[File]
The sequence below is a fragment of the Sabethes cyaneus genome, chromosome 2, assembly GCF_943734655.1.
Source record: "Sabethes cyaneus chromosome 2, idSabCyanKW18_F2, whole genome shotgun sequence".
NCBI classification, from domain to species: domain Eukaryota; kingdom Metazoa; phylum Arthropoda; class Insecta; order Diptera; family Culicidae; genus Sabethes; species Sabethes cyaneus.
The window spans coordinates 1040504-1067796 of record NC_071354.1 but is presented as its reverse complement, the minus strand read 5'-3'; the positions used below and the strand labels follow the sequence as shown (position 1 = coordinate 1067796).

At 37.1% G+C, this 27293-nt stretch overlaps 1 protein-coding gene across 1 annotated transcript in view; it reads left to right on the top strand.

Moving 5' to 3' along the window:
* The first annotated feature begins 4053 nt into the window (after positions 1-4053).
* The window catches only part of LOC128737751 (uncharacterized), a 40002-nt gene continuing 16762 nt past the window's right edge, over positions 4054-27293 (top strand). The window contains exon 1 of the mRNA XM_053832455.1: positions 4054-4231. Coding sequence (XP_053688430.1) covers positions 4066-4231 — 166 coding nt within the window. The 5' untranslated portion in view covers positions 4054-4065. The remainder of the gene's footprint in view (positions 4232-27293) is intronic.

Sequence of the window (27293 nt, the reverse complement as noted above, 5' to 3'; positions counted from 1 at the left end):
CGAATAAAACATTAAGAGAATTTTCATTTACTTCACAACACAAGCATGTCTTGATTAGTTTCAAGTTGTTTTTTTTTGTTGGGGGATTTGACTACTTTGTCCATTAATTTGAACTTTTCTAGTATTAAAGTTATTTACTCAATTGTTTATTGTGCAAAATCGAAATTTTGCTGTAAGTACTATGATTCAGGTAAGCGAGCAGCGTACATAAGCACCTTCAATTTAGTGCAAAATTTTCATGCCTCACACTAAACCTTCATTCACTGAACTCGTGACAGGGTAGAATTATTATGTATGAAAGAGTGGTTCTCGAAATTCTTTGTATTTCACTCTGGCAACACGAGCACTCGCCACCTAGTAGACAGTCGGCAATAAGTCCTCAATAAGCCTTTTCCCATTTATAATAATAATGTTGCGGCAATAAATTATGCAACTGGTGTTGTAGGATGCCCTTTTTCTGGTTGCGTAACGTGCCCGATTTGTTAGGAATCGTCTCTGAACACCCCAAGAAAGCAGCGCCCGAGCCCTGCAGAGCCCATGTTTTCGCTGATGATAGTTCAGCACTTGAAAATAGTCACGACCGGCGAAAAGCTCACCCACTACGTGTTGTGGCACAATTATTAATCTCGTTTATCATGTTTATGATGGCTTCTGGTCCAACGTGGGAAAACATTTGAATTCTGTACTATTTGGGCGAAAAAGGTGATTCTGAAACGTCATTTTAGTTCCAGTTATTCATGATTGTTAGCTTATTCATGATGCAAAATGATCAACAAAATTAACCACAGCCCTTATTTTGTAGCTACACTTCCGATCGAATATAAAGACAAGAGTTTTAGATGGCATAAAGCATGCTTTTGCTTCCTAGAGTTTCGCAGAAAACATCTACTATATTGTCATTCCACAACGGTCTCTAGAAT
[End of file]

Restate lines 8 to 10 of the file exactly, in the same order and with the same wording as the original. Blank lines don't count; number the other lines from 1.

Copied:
* The window catches only part of LOC128737751 (uncharacterized), a 40002-nt gene continuing 16762 nt past the window's right edge, over positions 4054-27293 (top strand). The window contains exon 1 of the mRNA XM_053832455.1: positions 4054-4231. Coding sequence (XP_053688430.1) covers positions 4066-4231 — 166 coding nt within the window. The 5' untranslated portion in view covers positions 4054-4065. The remainder of the gene's footprint in view (positions 4232-27293) is intronic.

Sequence of the window (27293 nt, the reverse complement as noted above, 5' to 3'; positions counted from 1 at the left end):
CGAATAAAACATTAAGAGAATTTTCATTTACTTCACAACACAAGCATGTCTTGATTAGTTTCAAGTTGTTTTTTTTTGTTGGGGGATTTGACTACTTTGTCCATTAATTTGAACTTTTCTAGTATTAAAGTTATTTACTCAATTGTTTATTGTGCAAAATCGAAATTTTGCTGTAAGTACTATGATTCAGGTAAGCGAGCAGCGTACATAAGCACCTTCAATTTAGTGCAAAATTTTCATGCCTCACACTAAACCTTCATTCACTGAACTCGTGACAGGGTAGAATTATTATGTATGAAAGAGTGGTTCTCGAAATTCTTTGTATTTCACTCTGGCAACACGAGCACTCGCCACCTAGTAGACAGTCGGCAATAAGTCCTCAATAAGCCTTTTCCCATTTATAATAATAATGTTGCGGCAATAAATTATGCAACTGGTGTTGTAGGATGCCCTTTTTCTGGTTGCGTAACGTGCCCGATTTGTTAGGAATCGTCTCTGAACACCCCAAGAAAGCAGCGCCCGAGCCCTGCAGAGCCCATGTTTTCGCTGATGATAGTTCAGCACTTGAAAATAGTCACGACCGGCGAAAAGCTCACCCACTACGTGTTGTGGCACAATTATTAATCTCGTTTATCATGTTTATGATGGCTTCTGGTCCAACGTGGGAAAACATTTGAATTCTGTACTATTTGGGCGAAAAAGGTGATTCTGAAACGTCATTTTAGTTCCAGTTATTCATGATTGTTAGCTTATTCATGATGCAAAATGATCAACAAAATTAACCACAGCCCTTATTTTGTAGCTACACTTCCGATCGAATATAAAGACAAGAGTTTTAGATGGCATAAAGCATGCTTTTGCTTCCTAGAGTTTCGCAGAAAACATCTACTATATTGTCATTCCACAACGGTCTCTAGAAT